Category Archives: social advertising

Yahoo Makes Three Big Ad Moves during CES

In the past two days Yahoo has made three big moves in the advertising tech world: unveiling ‘Yahoo Advertising,’ picking up Aviate to improve their mobile experience, and creating their own new tech hub, ‘Yahoo Tech.’

Yahoo Advertising

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Yesterday at the Yahoo CES keynote, Marissa Mayer announced Yahoo’s new ‘all-in-one’ advertising solution: Yahoo Advertising. While the name isn’t glamorous, it strikes right at the heart of what Yahoo is trying to do: give advertisers “a comprehensive suite of web, mobile, and video ad products across native, audience, and premium display, which are accessible through a new buying platform.” While their ‘elevator’ is something you’d hear in any vendor meeting on the proverbial Madison Avenue, the new platform does bring some sense to Mayer’s recent run of acquisitions.

What is most notable is that the new platform finally gives Tumblr a clear role and purpose at the company, and a clear position for agencies to consider. Until recently, advertisers didn’t quite know how to utilize or even think about Tumblr. Marissa answered at least some of our answers with presenting Tumblr as the social arm of ‘Yahoo Advertising’ where companies will now be able to purchase sponsored posts as part of their overall buy with the purple giant.

See the first blog post for other new features rolling out.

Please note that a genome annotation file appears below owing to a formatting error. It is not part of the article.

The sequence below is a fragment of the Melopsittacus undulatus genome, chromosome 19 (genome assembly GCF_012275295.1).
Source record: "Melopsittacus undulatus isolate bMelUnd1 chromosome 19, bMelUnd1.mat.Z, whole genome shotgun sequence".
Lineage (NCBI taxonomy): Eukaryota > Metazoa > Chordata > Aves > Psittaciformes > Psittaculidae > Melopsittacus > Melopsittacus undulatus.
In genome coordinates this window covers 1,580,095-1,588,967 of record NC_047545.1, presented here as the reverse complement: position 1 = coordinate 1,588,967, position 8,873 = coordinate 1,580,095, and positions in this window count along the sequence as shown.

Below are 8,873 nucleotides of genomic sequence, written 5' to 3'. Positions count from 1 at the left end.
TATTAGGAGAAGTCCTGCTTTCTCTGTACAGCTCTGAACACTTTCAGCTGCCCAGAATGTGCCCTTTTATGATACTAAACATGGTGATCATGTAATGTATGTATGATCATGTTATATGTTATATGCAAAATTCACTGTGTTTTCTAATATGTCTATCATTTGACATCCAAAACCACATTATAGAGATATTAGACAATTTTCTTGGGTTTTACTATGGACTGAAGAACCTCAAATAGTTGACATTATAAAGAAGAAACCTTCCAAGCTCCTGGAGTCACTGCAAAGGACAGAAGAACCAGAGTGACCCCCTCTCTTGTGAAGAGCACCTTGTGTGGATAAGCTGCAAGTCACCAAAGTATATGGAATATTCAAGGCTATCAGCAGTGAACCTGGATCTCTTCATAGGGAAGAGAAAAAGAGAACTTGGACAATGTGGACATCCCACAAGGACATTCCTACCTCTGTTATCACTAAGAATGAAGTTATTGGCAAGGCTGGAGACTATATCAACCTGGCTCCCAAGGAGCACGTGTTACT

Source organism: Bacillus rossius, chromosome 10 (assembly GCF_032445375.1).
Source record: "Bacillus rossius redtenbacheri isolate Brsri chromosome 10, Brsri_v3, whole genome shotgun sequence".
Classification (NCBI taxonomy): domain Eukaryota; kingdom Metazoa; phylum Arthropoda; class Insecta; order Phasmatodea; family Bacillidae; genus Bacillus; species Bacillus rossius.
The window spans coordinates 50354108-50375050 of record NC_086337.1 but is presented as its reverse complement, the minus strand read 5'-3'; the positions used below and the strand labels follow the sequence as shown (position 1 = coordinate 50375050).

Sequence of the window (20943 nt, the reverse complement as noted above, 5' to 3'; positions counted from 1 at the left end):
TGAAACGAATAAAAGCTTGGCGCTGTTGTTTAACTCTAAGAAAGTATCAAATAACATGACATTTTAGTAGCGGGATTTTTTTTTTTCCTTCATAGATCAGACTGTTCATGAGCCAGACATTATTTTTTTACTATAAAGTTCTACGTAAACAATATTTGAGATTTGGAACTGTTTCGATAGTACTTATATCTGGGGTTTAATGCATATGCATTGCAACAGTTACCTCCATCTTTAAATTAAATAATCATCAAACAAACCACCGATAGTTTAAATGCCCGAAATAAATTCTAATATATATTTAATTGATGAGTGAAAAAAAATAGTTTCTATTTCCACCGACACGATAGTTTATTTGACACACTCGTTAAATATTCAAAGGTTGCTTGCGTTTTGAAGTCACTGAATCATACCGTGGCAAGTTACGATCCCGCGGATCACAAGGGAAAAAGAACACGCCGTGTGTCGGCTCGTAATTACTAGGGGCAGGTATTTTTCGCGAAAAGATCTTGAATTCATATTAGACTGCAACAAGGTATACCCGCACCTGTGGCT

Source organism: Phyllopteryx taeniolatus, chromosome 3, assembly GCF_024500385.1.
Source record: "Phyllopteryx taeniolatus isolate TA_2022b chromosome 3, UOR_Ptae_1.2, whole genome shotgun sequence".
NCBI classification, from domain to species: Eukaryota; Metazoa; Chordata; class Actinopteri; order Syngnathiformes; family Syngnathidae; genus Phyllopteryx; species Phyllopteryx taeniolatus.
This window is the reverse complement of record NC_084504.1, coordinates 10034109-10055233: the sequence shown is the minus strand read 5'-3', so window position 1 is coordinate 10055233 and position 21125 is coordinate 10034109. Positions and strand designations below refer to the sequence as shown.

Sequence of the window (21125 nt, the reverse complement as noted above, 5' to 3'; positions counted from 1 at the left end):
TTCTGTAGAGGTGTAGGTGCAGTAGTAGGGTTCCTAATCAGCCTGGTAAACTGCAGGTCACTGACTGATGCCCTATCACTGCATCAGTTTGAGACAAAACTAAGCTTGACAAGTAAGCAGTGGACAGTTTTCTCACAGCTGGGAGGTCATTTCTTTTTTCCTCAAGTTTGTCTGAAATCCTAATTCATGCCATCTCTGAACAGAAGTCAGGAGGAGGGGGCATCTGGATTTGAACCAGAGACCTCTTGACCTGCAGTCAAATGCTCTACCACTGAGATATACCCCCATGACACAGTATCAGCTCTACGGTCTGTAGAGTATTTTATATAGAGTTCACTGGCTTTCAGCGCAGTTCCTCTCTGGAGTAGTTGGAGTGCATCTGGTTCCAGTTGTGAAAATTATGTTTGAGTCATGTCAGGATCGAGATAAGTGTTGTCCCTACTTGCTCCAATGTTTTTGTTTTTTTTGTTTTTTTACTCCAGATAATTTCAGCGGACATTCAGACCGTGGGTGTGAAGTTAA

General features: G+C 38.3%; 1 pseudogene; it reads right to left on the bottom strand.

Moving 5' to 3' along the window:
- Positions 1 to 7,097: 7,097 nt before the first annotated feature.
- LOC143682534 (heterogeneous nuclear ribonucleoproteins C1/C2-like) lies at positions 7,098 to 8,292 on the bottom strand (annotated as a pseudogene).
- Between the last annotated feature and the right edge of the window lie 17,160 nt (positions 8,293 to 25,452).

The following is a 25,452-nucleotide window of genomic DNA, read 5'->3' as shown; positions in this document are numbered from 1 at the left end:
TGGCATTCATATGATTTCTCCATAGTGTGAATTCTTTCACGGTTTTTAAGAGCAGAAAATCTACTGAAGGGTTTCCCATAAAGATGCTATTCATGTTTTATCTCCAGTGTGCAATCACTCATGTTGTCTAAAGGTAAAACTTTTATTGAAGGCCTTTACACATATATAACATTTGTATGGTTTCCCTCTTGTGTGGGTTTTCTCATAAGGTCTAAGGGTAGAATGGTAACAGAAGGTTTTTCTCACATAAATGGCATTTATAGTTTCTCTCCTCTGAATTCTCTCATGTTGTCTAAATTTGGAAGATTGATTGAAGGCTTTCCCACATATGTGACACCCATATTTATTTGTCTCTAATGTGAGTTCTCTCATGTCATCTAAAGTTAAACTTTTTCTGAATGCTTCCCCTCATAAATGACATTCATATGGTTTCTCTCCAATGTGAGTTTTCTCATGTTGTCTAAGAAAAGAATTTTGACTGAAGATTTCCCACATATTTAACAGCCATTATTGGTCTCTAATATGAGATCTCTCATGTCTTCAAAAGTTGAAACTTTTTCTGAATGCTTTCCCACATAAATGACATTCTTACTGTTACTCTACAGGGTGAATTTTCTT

Yahoo Picks Up Aviate:

Aviate PictureYesterday it was Mayer also announced that Yahoo has picked up the mobile company Aviate, which claims to be an “intelligent home screen service.”

While terms of the deal were not immediately disclosed, Mayer suggested that Yahoo was looking to use Aviate’s technology to deliver content in ways that are “smarter and more personalized.” Yahoo has had some great success with their recent mobile apps. Yahoo Weather, for example, looks sleek on any smart device and is my personal go-to out of the three weather apps on my phone. Depending on the terms of the deal, this seems to be a smart buy for the company and continues to open up their mobile opportunity for advertisers.

Read more about the Aviate acquisition.

Yahoo Tech: a new Yahoo hub for Tech News

Yahoo Tech logo

Finally, this morning Yahoo launched their new hub for tech news: Yahoo Tech. While Yahoo is jumping into a space that is beyond cluttered, chief editor and “founder” of Yahoo Tech David Pogue claims YT will be a tech site of a different sort, taking the more “human side of tech.”

Pogue’s introduction serves more as a introduction of himself and his take on the current tech editorial space. He clearly states what he is not: he’s not a gearhead, “ If I were, I’d steer you to Engadget, AnandTech or Tom’s Hardware;” he is not a PR person, “I don’t speak that language. You’ll never catch me using terms like ‘price point’ when I mean ‘price,’ or ‘form factor’ when I mean ‘size.’ I’ll never say ‘content’ when I mean video, ‘solution’ when I mean product, ‘DRM’ when I mean copy protection, or ‘functionality’ when I mean ‘feature’;” and he is not a member of the tech clergy: “But honestly—you know what I wish? That the haters and fanboys of each tech religion could gather together in a big school gym and either (a) battle it out, (b) smoke peace pipes, or (c) finally acknowledge that this is a self-esteem issue, not a technological one.”